Uber and Airbnb were both founded around a decade ago and most of us think of them as being synonymous of the gig economy where millions of vendors sell their wares via asset-light platforms who act as a shopfront. However, “As Airbnb prepares to go public next year, its boss, Brian Chesky, has been making the case for his company, both to the press and behind closed doors. He is keen to get across that, sharing-economy heritage notwithstanding, Airbnb is no Uber.”
So, what are the differences between the two platforms? “But here the similarities end, starting with money. Whereas Uber has yet to turn a profit (and, sceptics say, never will), Airbnb says it is already profitable (to be precise, ebitda-positive) and has been since 2017, when it is thought to have earned $93m on revenues of $2.6bn. That is not the only distinction.
For ride-hailing firms like Uber and Lyft, supply and demand must be matched in the same city; a driver in Manhattan is no use to a rider in Mumbai. Airbnb’s listings, by contrast, are global. Any property anywhere can potentially appeal to any user; a Mumbaiker may want to stay in New York. A telltale sign of Airbnb’s superior “network effects” is that whereas drivers for Uber often drive for Lyft, and vice versa, doing their utmost to play the platforms off against each other, most of Airbnb’s listings do not appear on any other platform.”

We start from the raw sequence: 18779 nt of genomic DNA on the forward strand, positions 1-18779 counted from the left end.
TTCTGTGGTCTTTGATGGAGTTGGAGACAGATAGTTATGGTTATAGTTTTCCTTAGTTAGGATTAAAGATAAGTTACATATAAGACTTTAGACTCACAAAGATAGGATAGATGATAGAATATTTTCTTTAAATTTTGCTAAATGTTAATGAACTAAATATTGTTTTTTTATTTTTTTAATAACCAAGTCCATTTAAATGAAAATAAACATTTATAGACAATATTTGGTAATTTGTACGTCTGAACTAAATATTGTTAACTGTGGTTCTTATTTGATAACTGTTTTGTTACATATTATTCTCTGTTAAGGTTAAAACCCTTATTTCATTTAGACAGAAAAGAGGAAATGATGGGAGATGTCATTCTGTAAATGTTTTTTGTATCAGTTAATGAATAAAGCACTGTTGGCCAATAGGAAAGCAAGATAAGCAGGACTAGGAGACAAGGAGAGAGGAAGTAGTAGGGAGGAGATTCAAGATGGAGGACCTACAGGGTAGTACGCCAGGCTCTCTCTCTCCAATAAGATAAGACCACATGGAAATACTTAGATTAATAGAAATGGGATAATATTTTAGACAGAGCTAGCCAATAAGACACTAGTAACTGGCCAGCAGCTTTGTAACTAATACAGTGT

Thirdly, Airbnb has been cleverer than Uber in the way it has dealt with regulators around the world. “Airbnb decided earlier than Uber to work with regulators rather than fighting them. It has struck deals in more than 500 big cities around the world. It says it has collected more than $1bn in hotel and tourism taxes in America alone and is “on track to become the world’s largest single collector of these taxes”.
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